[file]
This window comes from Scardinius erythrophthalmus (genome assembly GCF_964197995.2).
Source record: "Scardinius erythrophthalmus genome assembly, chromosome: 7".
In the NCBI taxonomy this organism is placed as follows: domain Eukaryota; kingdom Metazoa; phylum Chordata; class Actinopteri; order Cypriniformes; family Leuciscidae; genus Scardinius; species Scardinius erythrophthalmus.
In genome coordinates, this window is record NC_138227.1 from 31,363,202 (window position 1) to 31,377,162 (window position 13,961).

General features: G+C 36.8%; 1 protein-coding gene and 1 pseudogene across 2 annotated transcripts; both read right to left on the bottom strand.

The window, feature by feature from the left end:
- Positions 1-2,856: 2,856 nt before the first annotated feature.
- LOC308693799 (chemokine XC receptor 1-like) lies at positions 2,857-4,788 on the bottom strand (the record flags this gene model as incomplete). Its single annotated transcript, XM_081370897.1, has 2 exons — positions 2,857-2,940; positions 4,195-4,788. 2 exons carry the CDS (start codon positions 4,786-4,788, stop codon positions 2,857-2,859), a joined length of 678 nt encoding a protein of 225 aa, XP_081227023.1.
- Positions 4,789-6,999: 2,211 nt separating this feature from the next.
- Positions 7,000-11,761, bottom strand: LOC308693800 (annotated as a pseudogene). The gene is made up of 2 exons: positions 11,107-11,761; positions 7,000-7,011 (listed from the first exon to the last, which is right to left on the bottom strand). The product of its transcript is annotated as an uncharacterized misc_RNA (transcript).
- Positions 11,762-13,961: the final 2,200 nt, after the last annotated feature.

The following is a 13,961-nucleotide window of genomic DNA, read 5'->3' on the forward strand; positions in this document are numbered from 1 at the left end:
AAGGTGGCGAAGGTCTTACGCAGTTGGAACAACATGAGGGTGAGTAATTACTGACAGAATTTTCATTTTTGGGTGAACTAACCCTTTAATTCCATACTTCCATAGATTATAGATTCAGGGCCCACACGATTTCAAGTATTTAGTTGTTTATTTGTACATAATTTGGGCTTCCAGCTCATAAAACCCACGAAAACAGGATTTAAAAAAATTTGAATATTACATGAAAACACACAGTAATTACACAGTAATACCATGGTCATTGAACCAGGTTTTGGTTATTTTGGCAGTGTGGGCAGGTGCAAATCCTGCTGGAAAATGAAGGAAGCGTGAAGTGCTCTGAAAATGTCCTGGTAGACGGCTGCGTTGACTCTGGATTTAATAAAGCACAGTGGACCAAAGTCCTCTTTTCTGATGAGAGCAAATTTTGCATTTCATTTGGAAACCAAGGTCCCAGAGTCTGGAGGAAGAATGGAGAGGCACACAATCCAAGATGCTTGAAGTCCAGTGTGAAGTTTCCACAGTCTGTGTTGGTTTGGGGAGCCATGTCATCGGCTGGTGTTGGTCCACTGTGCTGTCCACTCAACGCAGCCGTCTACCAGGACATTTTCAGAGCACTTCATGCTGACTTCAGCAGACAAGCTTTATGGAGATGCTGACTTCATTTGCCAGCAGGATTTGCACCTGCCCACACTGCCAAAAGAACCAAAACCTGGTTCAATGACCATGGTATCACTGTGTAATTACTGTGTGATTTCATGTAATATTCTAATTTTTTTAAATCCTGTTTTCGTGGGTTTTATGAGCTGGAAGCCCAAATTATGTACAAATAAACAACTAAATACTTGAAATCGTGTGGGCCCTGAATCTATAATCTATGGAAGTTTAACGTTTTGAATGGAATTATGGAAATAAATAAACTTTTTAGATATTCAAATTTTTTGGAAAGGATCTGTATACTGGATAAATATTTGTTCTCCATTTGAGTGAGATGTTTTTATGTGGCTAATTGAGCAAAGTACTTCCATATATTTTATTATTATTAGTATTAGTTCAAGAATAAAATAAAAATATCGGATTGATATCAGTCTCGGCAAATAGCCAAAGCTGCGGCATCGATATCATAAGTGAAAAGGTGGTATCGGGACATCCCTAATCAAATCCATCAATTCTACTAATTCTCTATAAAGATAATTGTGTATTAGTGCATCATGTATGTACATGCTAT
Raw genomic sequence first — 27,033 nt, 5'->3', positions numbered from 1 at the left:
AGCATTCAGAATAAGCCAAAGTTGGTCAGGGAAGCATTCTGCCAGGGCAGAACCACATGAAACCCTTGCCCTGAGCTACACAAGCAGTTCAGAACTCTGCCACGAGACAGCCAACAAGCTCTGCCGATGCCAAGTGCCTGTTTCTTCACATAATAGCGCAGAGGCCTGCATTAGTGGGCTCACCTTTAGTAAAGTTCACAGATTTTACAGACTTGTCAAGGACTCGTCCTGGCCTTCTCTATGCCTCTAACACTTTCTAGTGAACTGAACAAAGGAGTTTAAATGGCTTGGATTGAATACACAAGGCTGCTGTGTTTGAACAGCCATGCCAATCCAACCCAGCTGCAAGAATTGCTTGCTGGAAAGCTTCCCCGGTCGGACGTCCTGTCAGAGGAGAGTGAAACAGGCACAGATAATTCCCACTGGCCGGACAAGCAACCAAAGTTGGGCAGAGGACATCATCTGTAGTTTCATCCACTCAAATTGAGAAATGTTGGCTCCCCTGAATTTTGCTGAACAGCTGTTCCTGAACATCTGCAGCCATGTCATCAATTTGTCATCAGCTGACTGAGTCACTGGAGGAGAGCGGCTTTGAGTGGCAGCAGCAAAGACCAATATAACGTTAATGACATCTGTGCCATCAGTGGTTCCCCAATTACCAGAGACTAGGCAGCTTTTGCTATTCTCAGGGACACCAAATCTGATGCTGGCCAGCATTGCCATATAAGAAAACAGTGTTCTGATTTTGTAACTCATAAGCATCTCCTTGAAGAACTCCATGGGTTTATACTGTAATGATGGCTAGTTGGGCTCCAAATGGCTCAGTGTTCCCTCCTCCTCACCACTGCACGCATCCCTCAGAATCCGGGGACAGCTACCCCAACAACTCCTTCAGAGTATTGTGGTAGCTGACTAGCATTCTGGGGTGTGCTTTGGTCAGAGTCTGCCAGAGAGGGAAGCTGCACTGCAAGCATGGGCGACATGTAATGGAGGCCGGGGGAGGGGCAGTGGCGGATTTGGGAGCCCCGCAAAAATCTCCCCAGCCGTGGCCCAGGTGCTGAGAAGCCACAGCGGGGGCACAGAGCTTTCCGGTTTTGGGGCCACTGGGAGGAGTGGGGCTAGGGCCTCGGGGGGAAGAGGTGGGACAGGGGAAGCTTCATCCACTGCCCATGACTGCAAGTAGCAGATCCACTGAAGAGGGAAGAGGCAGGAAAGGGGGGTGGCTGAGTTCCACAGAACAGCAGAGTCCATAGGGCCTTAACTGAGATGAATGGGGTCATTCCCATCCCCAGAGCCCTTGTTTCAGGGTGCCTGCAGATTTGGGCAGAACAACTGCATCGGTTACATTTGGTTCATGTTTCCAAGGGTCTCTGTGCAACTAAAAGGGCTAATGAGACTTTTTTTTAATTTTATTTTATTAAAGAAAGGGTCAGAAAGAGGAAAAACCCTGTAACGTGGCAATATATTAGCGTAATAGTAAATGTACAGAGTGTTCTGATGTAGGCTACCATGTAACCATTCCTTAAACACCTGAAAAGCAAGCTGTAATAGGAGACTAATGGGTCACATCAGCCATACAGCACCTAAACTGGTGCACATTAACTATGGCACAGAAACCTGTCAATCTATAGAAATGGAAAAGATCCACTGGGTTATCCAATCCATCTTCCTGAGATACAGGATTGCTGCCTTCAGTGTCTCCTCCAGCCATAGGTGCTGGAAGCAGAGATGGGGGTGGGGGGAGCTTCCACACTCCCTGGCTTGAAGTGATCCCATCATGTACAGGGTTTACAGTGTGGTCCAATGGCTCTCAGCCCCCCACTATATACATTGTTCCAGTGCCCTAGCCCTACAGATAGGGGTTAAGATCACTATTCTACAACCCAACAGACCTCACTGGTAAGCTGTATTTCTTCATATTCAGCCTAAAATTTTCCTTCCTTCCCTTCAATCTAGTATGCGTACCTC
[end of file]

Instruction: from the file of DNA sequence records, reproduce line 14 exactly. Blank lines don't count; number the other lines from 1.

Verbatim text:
Raw genomic sequence first — 27,033 nt, 5'->3', positions numbered from 1 at the left: